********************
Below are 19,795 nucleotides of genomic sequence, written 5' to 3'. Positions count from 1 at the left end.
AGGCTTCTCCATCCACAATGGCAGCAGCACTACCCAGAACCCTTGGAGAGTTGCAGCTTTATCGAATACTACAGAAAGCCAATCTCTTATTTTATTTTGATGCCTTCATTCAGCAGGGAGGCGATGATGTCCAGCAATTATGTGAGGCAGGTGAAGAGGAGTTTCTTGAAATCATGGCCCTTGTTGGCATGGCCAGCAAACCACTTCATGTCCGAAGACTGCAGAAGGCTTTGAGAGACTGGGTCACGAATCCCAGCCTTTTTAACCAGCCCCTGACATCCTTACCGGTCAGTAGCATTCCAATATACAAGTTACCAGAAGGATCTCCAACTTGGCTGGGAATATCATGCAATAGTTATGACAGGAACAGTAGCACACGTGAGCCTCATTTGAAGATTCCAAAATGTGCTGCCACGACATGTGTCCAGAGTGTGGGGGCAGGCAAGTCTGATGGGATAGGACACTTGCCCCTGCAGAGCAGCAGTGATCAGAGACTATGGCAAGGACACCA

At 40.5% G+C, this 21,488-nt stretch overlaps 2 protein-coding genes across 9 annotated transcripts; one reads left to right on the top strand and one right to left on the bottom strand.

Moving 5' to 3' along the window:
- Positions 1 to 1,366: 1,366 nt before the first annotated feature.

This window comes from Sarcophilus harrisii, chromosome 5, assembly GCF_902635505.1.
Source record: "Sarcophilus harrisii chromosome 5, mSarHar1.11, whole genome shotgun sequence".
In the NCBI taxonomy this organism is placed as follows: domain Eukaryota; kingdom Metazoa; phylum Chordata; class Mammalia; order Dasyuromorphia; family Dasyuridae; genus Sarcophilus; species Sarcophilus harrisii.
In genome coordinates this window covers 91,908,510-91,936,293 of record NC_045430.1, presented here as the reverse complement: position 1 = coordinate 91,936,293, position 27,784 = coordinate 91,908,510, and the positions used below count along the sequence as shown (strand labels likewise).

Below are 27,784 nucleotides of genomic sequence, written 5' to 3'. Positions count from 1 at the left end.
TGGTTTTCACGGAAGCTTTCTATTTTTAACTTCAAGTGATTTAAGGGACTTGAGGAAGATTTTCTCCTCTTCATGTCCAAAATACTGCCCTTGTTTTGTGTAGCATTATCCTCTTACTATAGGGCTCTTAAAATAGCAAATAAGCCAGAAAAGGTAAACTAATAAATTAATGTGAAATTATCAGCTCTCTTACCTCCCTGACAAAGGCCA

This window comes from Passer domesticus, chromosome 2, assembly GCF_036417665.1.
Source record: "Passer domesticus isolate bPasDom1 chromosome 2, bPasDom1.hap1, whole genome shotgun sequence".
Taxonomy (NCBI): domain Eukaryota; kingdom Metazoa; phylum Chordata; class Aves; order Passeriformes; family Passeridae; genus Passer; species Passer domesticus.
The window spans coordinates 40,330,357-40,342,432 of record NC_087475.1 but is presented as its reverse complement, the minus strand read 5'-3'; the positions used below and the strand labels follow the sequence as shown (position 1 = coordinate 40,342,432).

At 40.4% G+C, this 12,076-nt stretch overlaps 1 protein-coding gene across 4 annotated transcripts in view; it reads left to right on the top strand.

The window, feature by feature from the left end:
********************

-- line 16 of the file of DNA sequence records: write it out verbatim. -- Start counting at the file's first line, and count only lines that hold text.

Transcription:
At 40.4% G+C, this 12,076-nt stretch overlaps 1 protein-coding gene across 4 annotated transcripts in view; it reads left to right on the top strand.